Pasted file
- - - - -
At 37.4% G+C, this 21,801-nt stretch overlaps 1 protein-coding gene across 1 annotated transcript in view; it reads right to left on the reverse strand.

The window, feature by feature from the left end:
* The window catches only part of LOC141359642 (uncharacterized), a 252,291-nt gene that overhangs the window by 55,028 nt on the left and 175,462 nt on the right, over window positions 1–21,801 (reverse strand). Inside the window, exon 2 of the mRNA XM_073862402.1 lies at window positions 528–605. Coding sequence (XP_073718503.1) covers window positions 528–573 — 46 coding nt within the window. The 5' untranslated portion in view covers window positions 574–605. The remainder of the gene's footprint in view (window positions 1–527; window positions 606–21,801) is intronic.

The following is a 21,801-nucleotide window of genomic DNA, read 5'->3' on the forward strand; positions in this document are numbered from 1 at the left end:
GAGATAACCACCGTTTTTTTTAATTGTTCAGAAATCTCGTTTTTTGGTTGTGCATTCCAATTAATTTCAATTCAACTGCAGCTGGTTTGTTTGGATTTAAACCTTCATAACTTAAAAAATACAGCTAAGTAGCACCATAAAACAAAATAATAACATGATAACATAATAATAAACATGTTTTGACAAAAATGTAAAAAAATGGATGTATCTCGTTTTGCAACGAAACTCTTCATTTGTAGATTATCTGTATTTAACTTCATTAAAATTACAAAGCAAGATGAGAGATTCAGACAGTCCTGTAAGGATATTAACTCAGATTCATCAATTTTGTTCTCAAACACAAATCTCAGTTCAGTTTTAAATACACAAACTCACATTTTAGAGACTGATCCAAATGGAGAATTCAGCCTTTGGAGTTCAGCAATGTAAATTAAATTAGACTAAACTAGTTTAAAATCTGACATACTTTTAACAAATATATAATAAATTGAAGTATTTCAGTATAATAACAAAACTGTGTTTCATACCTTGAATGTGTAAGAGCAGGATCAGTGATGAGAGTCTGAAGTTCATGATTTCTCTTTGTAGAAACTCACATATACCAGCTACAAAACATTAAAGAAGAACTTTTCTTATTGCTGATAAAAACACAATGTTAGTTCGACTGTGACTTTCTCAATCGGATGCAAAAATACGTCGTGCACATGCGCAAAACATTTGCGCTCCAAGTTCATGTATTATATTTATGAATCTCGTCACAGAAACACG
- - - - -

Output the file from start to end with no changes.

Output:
At 37.4% G+C, this 21,801-nt stretch overlaps 1 protein-coding gene across 1 annotated transcript in view; it reads right to left on the reverse strand.

The window, feature by feature from the left end:
* The window catches only part of LOC141359642 (uncharacterized), a 252,291-nt gene that overhangs the window by 55,028 nt on the left and 175,462 nt on the right, over window positions 1–21,801 (reverse strand). Inside the window, exon 2 of the mRNA XM_073862402.1 lies at window positions 528–605. Coding sequence (XP_073718503.1) covers window positions 528–573 — 46 coding nt within the window. The 5' untranslated portion in view covers window positions 574–605. The remainder of the gene's footprint in view (window positions 1–527; window positions 606–21,801) is intronic.

The following is a 21,801-nucleotide window of genomic DNA, read 5'->3' on the forward strand; positions in this document are numbered from 1 at the left end:
GAGATAACCACCGTTTTTTTTAATTGTTCAGAAATCTCGTTTTTTGGTTGTGCATTCCAATTAATTTCAATTCAACTGCAGCTGGTTTGTTTGGATTTAAACCTTCATAACTTAAAAAATACAGCTAAGTAGCACCATAAAACAAAATAATAACATGATAACATAATAATAAACATGTTTTGACAAAAATGTAAAAAAATGGATGTATCTCGTTTTGCAACGAAACTCTTCATTTGTAGATTATCTGTATTTAACTTCATTAAAATTACAAAGCAAGATGAGAGATTCAGACAGTCCTGTAAGGATATTAACTCAGATTCATCAATTTTGTTCTCAAACACAAATCTCAGTTCAGTTTTAAATACACAAACTCACATTTTAGAGACTGATCCAAATGGAGAATTCAGCCTTTGGAGTTCAGCAATGTAAATTAAATTAGACTAAACTAGTTTAAAATCTGACATACTTTTAACAAATATATAATAAATTGAAGTATTTCAGTATAATAACAAAACTGTGTTTCATACCTTGAATGTGTAAGAGCAGGATCAGTGATGAGAGTCTGAAGTTCATGATTTCTCTTTGTAGAAACTCACATATACCAGCTACAAAACATTAAAGAAGAACTTTTCTTATTGCTGATAAAAACACAATGTTAGTTCGACTGTGACTTTCTCAATCGGATGCAAAAATACGTCGTGCACATGCGCAAAACATTTGCGCTCCAAGTTCATGTATTATATTTATGAATCTCGTCACAGAAACACG